On the accounting/bookkeeping challenges involved in running a remote team
That’s a painful subject — a very problematic but real one!
The local team members we hire through our Bulgarian company. Some of our team members also have companies so that they can invoice us. Many of our members are through Upwork, mainly for the invoicing feature. Some I pay personally through PayPal which is a problem, but legal (it just appears as if my salary is quite ridiculous, but we don’t have a good alternative there yet).
I use Google Sheets, as ridiculous as it may sound. I have a template for invoices where I only fill in the date and any changes in the amount of hours, for example.
I also have a spreadsheet with employees and their salaries. Accounting pays the local salaries monthly, and Upwork takes care of weekly payments, so it’s mostly cash or PayPal for the other team members.
On DevriX’s recruitment process
Some team members want to move to a village far away from the city, or to Asia, and we can arrange that easily without firing them.
We only hire two percent of all applicants. We got featured in this Forbes article that lists 125 remote companies. This drove a lot of traffic — and submissions — to us. Additionally, we have several other jobs open at all times.
But work quality is hard to find — together with a “good bang for the buck”.
I recently did a salary requirements analysis of some of our incoming applications, and it turned out that the average requirement was $4,000 a month. And that’s outside of the US and Western Europe.
On content writers and content
We have people in the Philippines, Bangladesh, and Pakistan, although we also use three freelancers from the US with competitive packages. They create everything from standard articles to landing page copy, and from ebooks to white papers, research studies, content add-ons, etc.
Content is a favorite topic of mine as we focus on inbound marketing, and I blog and guest post quite a lot.
On Quora as a viable channel to spread word of DevriX
I’d say no, but there are several caveats to my answer. I’ve received a couple of quotes in Forbes and Inc. based on my replies in Quora. A lot of journalists follow Quora for insight and ideas, so it’s a good channel for promotion per se. Additionally, I’ve been a top writer in a category twice, which brings some traffic.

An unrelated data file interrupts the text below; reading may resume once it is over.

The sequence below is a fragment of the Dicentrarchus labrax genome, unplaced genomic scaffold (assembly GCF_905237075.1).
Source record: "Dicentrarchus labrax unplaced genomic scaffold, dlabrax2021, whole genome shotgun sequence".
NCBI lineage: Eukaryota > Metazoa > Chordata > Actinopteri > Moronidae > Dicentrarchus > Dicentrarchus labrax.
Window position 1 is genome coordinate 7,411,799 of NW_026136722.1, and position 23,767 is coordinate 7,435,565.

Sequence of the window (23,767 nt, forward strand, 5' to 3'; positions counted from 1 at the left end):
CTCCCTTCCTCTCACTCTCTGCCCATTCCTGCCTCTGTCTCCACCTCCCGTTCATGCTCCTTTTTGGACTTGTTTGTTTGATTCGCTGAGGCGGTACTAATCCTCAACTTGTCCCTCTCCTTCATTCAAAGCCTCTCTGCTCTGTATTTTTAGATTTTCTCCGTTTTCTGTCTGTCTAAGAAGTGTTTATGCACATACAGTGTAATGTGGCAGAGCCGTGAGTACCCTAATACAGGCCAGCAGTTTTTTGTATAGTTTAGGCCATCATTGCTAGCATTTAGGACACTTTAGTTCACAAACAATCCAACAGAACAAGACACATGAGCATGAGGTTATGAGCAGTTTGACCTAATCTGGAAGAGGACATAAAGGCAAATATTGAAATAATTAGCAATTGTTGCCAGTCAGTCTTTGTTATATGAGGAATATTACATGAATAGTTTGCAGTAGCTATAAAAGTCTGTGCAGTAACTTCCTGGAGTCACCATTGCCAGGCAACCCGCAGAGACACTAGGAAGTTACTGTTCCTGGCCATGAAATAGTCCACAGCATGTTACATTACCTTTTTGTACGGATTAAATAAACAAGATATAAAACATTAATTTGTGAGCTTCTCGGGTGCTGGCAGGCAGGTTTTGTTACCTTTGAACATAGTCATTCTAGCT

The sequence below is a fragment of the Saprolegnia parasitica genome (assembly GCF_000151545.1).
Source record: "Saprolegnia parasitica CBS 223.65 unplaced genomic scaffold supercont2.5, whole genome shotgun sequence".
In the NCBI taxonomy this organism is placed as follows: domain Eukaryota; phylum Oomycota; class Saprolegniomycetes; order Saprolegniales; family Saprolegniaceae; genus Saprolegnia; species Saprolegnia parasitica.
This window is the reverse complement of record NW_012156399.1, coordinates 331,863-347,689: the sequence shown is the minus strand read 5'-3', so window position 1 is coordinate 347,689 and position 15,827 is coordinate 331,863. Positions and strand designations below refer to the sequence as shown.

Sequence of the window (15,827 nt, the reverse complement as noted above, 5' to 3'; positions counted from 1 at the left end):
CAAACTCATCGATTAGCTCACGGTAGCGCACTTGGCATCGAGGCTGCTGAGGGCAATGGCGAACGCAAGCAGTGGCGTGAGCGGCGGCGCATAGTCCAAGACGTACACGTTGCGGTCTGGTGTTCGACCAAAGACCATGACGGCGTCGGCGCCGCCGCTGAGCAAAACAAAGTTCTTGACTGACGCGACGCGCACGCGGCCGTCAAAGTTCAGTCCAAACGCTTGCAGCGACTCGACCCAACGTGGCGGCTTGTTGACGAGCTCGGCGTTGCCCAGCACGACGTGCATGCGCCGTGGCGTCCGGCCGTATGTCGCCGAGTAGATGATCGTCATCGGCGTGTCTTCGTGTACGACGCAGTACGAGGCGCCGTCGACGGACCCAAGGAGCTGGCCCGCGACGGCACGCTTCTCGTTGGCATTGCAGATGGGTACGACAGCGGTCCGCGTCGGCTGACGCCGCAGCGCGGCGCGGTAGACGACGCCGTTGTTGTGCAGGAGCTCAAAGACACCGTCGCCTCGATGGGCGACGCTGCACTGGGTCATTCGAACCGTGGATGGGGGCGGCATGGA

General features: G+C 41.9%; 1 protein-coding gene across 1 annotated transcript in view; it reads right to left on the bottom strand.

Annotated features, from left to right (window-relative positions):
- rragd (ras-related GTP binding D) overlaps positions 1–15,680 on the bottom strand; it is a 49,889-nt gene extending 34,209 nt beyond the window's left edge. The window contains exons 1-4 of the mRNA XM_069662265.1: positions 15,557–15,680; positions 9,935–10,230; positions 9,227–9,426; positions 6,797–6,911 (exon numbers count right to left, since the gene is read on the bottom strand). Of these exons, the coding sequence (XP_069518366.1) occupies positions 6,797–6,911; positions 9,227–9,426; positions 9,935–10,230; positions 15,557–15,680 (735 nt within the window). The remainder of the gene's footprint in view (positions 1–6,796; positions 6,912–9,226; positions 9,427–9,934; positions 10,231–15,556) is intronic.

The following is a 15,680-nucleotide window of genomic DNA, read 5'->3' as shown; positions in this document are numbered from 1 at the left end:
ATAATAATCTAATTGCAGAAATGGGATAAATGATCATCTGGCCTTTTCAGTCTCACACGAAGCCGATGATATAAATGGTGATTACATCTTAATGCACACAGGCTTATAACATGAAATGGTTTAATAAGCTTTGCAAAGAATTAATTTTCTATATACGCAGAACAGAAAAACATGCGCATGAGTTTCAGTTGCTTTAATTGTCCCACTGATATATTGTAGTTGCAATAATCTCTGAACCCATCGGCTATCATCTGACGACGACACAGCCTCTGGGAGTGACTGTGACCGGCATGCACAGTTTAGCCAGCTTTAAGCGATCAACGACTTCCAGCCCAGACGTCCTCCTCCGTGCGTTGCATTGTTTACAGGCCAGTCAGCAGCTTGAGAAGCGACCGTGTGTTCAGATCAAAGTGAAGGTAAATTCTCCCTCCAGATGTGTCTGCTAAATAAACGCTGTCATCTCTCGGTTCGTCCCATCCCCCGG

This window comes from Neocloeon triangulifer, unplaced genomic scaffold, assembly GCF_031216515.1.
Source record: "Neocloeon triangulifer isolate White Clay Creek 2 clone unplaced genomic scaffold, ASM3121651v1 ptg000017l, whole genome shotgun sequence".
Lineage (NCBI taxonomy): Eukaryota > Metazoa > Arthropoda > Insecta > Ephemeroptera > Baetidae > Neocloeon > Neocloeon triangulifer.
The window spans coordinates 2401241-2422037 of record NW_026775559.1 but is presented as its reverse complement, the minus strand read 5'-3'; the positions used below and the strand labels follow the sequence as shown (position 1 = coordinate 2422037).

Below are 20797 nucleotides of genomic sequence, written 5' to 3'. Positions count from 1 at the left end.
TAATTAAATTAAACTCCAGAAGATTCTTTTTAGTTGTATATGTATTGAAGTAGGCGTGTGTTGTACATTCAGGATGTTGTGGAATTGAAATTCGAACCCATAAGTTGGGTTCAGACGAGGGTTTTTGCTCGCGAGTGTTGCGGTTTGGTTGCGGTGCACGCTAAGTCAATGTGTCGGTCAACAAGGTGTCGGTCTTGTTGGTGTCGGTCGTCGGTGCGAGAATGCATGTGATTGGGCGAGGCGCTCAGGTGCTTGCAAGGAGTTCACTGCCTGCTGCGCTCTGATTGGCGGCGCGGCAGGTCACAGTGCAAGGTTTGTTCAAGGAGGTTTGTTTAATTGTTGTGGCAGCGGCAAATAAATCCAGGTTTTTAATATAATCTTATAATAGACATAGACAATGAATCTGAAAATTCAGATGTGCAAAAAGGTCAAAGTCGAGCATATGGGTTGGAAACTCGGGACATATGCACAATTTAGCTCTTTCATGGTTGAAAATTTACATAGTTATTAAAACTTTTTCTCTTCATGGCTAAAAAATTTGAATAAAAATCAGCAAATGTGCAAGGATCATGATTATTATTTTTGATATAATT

But I do like Quora and I grow my network there.
The more you write, the more your exposure grows. Moreover, I pitch my Quora content for some guest posts every now and then — especially popular ones since they serve as a testimonial for the quality of my writing.
On the effectiveness of other marketing channels
I also write for industry magazines and blogs.
We’ve onboarded three of our clients thanks to two guest posts of mine. They managed to gather the audience that we needed, and it was a good match — which turned out to be very rewarding, including landing Audi as a client.
Additionally, prospects do background research and stumble upon these guest posts, which serve as additional proof of our reputation and reliability.
I’ve also tried Medium, but it has a specific business model that doesn’t work for us — it’s mostly based on contacts and peers in Medium or being a natural influencer. Same for LinkedIn Pulse.
Our blogs work far better for what we do.
On DevriX’s projected growth plans
I don’t know really — it’s fairly dynamic.
We want to put more time into interviewing marketers. We’d like to develop better outreach models to attract quality influencers and partners, and build more partnerships that would increase the suite of services that we offer, and allow for bundling some together at competitive rates.
Additionally, our inbound marketing leads prospects to retainer agreements; and the more guaranteed hours we have every month, the more we can keep hiring and growing.
At the end of the day, we want to provide a complete package of business development, design and software development, lead generation, content marketing strategy, server scalability, partnership outreach, etc.
We love coding, but if it can’t bring users, it isn’t as helpful — except for established corporations and enterprises. So, we want to help our accounts grow, and keep working with them for as long as possible.
Most of our clients need development, but then it turns out that their design is horrible, and needs user experience (UX) and conversion rate optimization (CRO) work. Their sites are slow, which leads to server management work. When we’re done, SEO does the rest, grows the traffic, brings more customers who want more features, we continue with design and dev, and proceed with finding more avenues for monetization and business process optimization.
In short, one thing leads to another, and then cycles back on itself.
If you found this AMA with Mario Peshev as invaluable as we who participated in it did — and would like to tap into game-changing expertise like this in real-time, as well as ask your own questions — be sure to join our #CreativeTribes Slack community.